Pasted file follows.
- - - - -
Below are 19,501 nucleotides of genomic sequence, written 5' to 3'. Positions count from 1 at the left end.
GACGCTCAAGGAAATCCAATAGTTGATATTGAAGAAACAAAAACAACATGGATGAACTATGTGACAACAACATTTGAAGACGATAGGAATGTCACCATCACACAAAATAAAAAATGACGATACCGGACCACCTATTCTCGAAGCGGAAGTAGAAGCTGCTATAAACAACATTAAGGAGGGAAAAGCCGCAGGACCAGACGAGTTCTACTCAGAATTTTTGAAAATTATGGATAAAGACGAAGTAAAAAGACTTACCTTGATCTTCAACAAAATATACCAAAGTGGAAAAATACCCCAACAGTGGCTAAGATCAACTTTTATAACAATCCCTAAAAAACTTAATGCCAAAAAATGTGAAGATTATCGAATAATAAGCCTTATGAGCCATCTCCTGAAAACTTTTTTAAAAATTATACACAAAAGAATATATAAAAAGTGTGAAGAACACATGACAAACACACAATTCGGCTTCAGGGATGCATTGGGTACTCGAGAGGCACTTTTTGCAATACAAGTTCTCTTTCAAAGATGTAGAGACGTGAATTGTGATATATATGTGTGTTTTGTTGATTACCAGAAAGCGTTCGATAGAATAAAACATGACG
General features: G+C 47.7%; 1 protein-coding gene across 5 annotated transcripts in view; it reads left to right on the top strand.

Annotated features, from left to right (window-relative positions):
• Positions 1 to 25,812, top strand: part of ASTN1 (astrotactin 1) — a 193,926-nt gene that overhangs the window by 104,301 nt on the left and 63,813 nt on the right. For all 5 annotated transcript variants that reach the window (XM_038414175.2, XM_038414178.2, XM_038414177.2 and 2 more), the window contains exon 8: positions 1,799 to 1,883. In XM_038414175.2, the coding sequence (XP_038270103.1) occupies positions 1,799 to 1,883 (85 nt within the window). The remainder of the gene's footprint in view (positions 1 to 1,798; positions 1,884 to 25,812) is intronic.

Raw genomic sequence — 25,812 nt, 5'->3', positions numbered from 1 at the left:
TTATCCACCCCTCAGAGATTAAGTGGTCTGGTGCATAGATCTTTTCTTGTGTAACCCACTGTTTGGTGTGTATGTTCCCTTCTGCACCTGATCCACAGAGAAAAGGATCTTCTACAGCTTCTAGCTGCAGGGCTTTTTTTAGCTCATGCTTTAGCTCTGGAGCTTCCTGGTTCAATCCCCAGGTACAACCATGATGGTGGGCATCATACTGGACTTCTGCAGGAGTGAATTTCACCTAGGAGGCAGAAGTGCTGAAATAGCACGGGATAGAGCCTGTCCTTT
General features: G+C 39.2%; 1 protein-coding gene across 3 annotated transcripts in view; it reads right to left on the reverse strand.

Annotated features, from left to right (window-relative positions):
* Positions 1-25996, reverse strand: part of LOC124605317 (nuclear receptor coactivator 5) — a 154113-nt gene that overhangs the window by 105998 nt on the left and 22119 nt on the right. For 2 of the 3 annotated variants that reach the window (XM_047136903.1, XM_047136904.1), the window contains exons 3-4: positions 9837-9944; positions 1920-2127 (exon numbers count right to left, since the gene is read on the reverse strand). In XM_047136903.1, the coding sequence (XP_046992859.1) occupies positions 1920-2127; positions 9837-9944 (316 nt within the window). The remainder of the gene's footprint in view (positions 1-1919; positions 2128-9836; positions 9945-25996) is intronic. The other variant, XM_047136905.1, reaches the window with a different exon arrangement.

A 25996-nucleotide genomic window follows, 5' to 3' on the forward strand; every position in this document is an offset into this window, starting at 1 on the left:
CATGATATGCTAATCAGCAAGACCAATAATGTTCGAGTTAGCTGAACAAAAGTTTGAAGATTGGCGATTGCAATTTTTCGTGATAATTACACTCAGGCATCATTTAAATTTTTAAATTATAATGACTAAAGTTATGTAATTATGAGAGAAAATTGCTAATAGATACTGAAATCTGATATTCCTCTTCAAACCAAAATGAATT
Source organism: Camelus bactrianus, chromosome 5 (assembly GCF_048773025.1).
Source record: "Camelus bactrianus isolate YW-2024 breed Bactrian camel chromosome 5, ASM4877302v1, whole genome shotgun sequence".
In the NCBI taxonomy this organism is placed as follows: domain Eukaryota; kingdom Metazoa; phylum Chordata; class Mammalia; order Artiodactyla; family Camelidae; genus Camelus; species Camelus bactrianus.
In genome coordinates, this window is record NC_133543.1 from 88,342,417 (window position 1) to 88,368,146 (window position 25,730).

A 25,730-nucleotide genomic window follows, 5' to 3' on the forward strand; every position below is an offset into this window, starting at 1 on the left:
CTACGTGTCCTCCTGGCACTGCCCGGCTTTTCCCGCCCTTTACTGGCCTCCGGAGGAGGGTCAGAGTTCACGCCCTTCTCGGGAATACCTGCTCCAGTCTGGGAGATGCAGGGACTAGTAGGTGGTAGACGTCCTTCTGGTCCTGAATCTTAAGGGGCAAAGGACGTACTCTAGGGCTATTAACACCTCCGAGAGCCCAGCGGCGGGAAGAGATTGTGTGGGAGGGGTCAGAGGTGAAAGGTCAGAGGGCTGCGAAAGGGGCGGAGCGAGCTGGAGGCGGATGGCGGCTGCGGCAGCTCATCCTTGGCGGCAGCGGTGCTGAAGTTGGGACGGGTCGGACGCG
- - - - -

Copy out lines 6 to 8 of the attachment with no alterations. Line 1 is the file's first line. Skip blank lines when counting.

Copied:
Raw genomic sequence — 25,812 nt, 5'->3', positions numbered from 1 at the left:
TTATCCACCCCTCAGAGATTAAGTGGTCTGGTGCATAGATCTTTTCTTGTGTAACCCACTGTTTGGTGTGTATGTTCCCTTCTGCACCTGATCCACAGAGAAAAGGATCTTCTACAGCTTCTAGCTGCAGGGCTTTTTTTAGCTCATGCTTTAGCTCTGGAGCTTCCTGGTTCAATCCCCAGGTACAACCATGATGGTGGGCATCATACTGGACTTCTGCAGGAGTGAATTTCACCTAGGAGGCAGAAGTGCTGAAATAGCACGGGATAGAGCCTGTCCTTT
General features: G+C 39.2%; 1 protein-coding gene across 3 annotated transcripts in view; it reads right to left on the reverse strand.